In a rare decision, a young woman who encouraged another teenager to kill himself has been found guilty of manslaughter. A Massachusetts judge found that Michelle Carter’s text messages to her boyfriend, Conrad Roy III, contributed to Roy’s suicide by carbon monoxide poisoning.
The case marks a controversial development in the criminal law. The question of whether Carter’s conduct would constitute manslaughter in most states and territories in Australia boils down to whether long-distance bullies can be held responsible for another’s suicide.
The facts of the case
Roy had a history of depression and had previously attempted suicide. When he started expressing a desire to take his life, Carter originally discouraged him from doing so. However, she later started encouraging Roy. In a series of text messages, she repeatedly told him:
You just need to do it.
Tonight is the night. It’s now or never.
Carter even provided information about how long it would take him to die from carbon monoxide poisoning:
Just park your car and sit there and it will take, like, 20 minutes … It’s not a big deal.
If you do it right … it will 100% work. It’s not that hard to mess up.
At one point, as his car was filling with noxious fumes, Roy became sick and scared. He got out of the car and contacted Carter. She told him to:
Get back in.
It was this final comment that sealed Carter’s fate. The judge said that when Roy exited his car, he broke the “chain of self-causation” – and Carter’s exhortation to him to “get back in” established her responsibility for his death.
The case, although controversial, is not unprecedented. Two previous cases in the US have found defendants liable for manslaughter for encouraging someone else to commit suicide. One involved a game of Russian roulette. Another involved the defendant loading a gun, giving it to his wife, and encouraging her to use it to kill herself.
What was novel about the Carter case is that the accused was found guilty of homicide on the basis of words alone, and that she was miles away from Roy at the time of his death.
Would this be a crime in Australia?
Carter’s conduct could easily be captured by several laws in Australia. For one thing, it is already a crime to incite another person to commit suicide.
In addition, laws introduced in Victoria after Brodie Panlock took her life in 2006 make it a crime to send an email or text message to another person with the intention of causing them to harm themselves.
But those crimes can only be punished with five or ten years in prison. The maximum penalty for manslaughter, on the other hand, is 20 years.
From the viewpoint of the criminal law, the most difficult task for the prosecution would be to establish causation.
Can Carter be said to have caused Roy’s death, or would his act of suicide be considered an independent act, an exercise of free will, for which he was solely responsible? The trial judge in Carter’s case found that her act of encouraging Roy to “get back in” his car started the clock on her responsibility for what happened afterwards.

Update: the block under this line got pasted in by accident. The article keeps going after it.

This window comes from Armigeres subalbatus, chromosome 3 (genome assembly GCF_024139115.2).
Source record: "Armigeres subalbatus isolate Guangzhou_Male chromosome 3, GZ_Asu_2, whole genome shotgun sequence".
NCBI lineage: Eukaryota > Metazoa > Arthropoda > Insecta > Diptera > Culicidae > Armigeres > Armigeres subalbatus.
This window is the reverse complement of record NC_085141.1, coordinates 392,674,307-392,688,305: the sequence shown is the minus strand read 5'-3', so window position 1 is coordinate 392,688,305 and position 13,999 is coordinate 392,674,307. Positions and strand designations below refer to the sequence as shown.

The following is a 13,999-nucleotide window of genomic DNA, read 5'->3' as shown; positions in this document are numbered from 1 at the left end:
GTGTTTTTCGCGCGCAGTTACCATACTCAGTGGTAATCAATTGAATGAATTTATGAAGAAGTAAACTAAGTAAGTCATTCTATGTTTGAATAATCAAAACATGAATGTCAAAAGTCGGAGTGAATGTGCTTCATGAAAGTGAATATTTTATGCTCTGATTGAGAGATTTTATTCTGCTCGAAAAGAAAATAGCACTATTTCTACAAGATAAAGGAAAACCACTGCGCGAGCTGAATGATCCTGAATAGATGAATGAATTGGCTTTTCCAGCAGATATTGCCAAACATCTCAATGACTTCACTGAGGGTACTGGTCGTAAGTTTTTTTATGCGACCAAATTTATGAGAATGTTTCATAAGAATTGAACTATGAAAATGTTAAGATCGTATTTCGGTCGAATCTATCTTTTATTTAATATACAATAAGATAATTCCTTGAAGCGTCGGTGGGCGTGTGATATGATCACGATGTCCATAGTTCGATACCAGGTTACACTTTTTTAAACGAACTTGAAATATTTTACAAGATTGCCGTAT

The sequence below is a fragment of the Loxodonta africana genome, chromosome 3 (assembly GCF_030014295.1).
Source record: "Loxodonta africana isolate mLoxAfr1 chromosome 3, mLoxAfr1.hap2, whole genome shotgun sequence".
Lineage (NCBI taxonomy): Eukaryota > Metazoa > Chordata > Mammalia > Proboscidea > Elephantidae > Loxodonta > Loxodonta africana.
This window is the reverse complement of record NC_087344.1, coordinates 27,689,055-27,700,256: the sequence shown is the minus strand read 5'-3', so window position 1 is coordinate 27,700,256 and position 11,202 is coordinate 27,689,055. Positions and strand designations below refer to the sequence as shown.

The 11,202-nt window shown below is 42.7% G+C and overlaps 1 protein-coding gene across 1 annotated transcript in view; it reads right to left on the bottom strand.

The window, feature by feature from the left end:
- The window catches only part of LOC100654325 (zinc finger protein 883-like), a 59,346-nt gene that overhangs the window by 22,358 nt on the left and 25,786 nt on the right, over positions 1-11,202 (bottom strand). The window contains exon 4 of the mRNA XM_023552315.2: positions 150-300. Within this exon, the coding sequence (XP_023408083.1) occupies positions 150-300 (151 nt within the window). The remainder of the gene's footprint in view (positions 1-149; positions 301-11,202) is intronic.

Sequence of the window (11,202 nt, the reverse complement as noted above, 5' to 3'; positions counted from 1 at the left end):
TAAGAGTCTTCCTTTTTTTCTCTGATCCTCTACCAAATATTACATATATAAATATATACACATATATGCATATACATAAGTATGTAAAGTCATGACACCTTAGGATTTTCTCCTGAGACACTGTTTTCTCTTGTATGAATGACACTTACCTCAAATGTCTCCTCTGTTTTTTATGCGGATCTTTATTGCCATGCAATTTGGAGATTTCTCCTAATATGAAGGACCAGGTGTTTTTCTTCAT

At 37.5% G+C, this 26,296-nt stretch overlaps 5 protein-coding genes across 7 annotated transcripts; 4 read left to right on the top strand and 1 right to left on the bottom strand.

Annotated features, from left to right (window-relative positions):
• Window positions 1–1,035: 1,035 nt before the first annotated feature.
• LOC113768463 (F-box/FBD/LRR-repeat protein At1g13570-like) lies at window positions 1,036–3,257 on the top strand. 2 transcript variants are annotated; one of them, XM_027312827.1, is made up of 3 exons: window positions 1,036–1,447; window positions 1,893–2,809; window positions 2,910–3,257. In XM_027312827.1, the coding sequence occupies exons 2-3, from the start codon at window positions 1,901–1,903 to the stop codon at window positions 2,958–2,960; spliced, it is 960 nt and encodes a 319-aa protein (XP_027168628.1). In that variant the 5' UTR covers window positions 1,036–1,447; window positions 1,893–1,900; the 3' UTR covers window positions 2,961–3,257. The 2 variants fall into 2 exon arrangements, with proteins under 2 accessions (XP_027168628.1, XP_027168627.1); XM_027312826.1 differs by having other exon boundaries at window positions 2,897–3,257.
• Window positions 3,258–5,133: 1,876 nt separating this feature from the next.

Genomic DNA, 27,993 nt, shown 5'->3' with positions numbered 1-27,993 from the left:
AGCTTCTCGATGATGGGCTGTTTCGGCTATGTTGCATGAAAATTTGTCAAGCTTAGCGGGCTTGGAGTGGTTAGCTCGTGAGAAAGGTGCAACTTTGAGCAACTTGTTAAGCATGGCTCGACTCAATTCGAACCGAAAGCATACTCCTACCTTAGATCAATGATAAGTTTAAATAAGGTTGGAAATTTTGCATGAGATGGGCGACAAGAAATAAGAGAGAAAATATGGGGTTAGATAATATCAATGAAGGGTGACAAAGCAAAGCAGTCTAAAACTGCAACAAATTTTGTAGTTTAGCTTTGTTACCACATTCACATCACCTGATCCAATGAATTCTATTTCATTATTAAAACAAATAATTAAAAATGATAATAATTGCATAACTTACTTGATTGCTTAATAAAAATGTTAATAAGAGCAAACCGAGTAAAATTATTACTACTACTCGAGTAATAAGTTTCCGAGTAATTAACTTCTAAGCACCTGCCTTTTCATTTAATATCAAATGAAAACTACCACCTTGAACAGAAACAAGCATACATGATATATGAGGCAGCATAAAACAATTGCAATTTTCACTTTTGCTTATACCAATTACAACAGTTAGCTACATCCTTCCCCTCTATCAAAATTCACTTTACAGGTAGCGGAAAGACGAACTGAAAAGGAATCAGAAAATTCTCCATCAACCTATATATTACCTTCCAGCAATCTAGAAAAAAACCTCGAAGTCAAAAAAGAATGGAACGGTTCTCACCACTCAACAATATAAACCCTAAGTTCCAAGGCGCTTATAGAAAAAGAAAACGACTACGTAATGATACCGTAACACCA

Whether a judge in Australia would reach a similar conclusion is yet to be seen, but here’s what we do know.
To prove that a person’s act, such as sending an SMS or making comments during a phone call, caused a particular result (such as someone else committing suicide) the act must have “substantively contributed” to the suicide, or suicide must have been a “reasonably foreseeable” consequence. It is certainly arguable that Carter’s repeated messages substantively contributed to Roy’s death and that his death was a reasonably foreseeable consequence of her encouragement.
In South Australia, Carter’s conduct might have constituted murder, an even more severe charge than Carter faced in the US, as a person in that state who uses “undue influence” to induce another person to commit suicide may be liable for murder.
Can texting really make you liable for manslaughter or murder?
The fact that Carter was miles away when Roy got back into the car and killed himself may be expected to cause problems in making her responsible for his death. Many people argue that this factor alone means she should not have been found criminally liable.
But given these two young people primarily conducted their close relationship through text messages and phone calls, and that Carter was on the phone telling Roy to get back into his car immediately before he died, is the fact that she was not physically present when Roy killed himself really significant?
It might be that recognising culpability for messages conveyed by telephone, SMS and online is simply bringing the law into the 21st century.
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Authors: Marilyn McMahon, Associate Professor in Law, Deakin University